Church plants these days, especially those of the hipster or urban-chic variety, are much less likely than in previous generations to include Sunday School. An institution that began among Anglo-American Protestants around 1820 to provide instruction in the rudiments of learning for children who worked during the week and could not attend common or private schools, by 1870 — thanks to the rise of public schooling and compulsory attendance laws — had become a vehicle for educating children in Scripture and Christian song. It is hard to believe, but Sunday school was arguably more influential than church services, likely because parents did not have to go and because it was less churchly than the churches themselves. Along with Vacation Bible School, Sunday school was a significant vehicle in extending the reach of Protestant Christian civilization.
That is, at least, the strong conclusion that confronts readers of memoirs by H. L. Mencken and Eudora Welty. I am teaching a seminar this term on memoir and Sunday school figured prominently in the childhood of these two very different writers, separated almost by a generation (Mencken was born in 1880, Welty in 1909). First Welty:
Both our parents had grown up in religious households. In our own family, we children where christened as babies, and were taught our prayers to say at night, and sent as we were growing up to Sunday school, but ours was never a churchgoing family. At home we did not, like Granpa Welty, say grace at table. In this way we were variously different from most of of the families we knew. On Sundays, Presbyterians were not allowed to eat hot food or read the funnypapers or travel the shortest journey; parents believed in Hell and believed tiny babies could go there. Baptists were not supposed to know, up until their dying day, how to play cards or dance. And so on. We went to the Methodist Episcopal Church South Sunday School . . . .
In the primary department of Sunday school, we little girls rose up in taffeta dresses and hot white gloves, with a nickel for collection embedded inside our palms, and while elastic bands from our Madge Evans hats sawed us under the chin, we sang songs led and exhorted by Miss Hattie. This little lady was a wonder of animation, also dressed up, and she stood next to the piano making wild chopping motions with both arms together, a chair leg off one of our Sunday school chairs in her hand to beat time with, and no matter how loudly we sang, we could always hear her even louder: “Bring them in! Bring them in! . . . Those favorite Methodist hymns all sounded happy and please with the world, even though the words ran quite the other way. “Throw out the lifeline! . . . went to a cheering tune. I was sinking deep in sin, Far from the peaceful shore, Very deeply stained within, Sinking to rise no more” made you want to dance, and the chorus — “Love lifted me When nothing else would help, Love lifted me!” — would send you leaping. . . . many of the Protestant hymns reached down to us from the same place; the were old English rounds and dance tunes, and Charles Wesley and the rest had — no wonder — taken them over. (One Writer’s Beginnings, 31-32)
Not to be outdone, here is Mencken on the joy that Sunday school brought to boys:
The one thing I really remember about that Sunday-school is the agreeable heartiness of the singing. It is, of course, the thing that all children enjoy most in Sunday-schools, for there they are urged to whoop their loudest in praise of God, and that license is an immense relief from the shushing they are always hearing at home. . . .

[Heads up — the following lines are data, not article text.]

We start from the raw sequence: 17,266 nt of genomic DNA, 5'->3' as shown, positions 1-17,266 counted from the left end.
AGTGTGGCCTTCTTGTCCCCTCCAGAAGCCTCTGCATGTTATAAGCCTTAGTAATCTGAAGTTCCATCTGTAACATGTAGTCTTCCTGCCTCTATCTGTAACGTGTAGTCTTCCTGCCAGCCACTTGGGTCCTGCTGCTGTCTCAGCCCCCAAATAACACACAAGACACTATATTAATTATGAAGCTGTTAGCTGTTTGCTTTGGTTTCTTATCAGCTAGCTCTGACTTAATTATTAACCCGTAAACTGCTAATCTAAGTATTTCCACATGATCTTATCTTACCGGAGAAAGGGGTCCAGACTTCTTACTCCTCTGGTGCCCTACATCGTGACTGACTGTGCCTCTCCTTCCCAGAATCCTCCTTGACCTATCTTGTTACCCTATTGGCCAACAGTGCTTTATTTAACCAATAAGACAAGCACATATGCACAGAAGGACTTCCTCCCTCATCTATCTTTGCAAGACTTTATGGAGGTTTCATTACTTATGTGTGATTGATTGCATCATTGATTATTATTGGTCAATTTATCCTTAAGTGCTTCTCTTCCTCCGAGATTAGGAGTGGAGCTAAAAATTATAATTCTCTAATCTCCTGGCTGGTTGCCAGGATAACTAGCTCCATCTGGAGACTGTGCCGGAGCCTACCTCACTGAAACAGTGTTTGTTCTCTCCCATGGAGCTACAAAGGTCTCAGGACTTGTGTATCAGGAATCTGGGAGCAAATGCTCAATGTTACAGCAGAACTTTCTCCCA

My favorite then, as now, was “Are You Ready for the Judgment Day?” — a gay and even rollicking tune with a saving hint of brimstone in the words. . . . We grouped it, in fact, with such dolce but unexhilarating things as “In the Sweet By-and-By” and “God Be With You Till We Meet Again” – pretty stuff, to be sure, but sadly lacking in bite and zowie. The runner up for “Are You Ready?” was “I Went Down the Rock to Hide My Face,” another hymn with a very lively swing to it, and after “the Rock” come “Stand Up, Stand Up for Jesus,” “Throw Out the Lifeline,” “At the Cross,” “Draw Me Nearer, Nearer, Nearer, Blessed Lord,” “What A Friend We Have in Jesus,” “Where Shall We Spend in Eternity?” . . . and “Hallelujah, Hallelujah, Revive Us Again.” . . . It was not until I transferred to another Sunday-school that I came to know such lugubrious horrors as “There Is A Fountain Filled with Blood.” The Methodists avoided everything of that kind. They surely did not neglect Hell in their preaching, but when they lifted up their voices in song they liked to pretend that they were booked to escape it. (Happy Days, 178-79)
Mencken himself wondered why his father, an infidel, would send his boys to a Methodist Sunday school. The reason is that dad tired of shushing:
What moved him, he confessed, was simply his overmastering impulse to give over the Sunday afternoons of Winter to quiet snoozing. This had been feasible so long as my brother and I were puling infants and could be packed off for naps ourselves, but as we increased in years and malicious animal magnetism and began to prefer leaping and howling up and down stairs, it became impossible for him to get any sleep. (177)
Here we have an example of the best laid plans. While evangelical Protestants thought they were improving on catechesis with Sunday school, they were providing a social service that domesticated Christianity. The Weltys and Menckens felt no threat from the Christianity on tap in Sunday school. Even the whiff of brimstone in the songs were no match for household demands and childhood vigor.
This is not to say that the passing of Sunday school will not be without its disadvantages. But those who worry about the demise of the institution should not overestimate its accomplishments.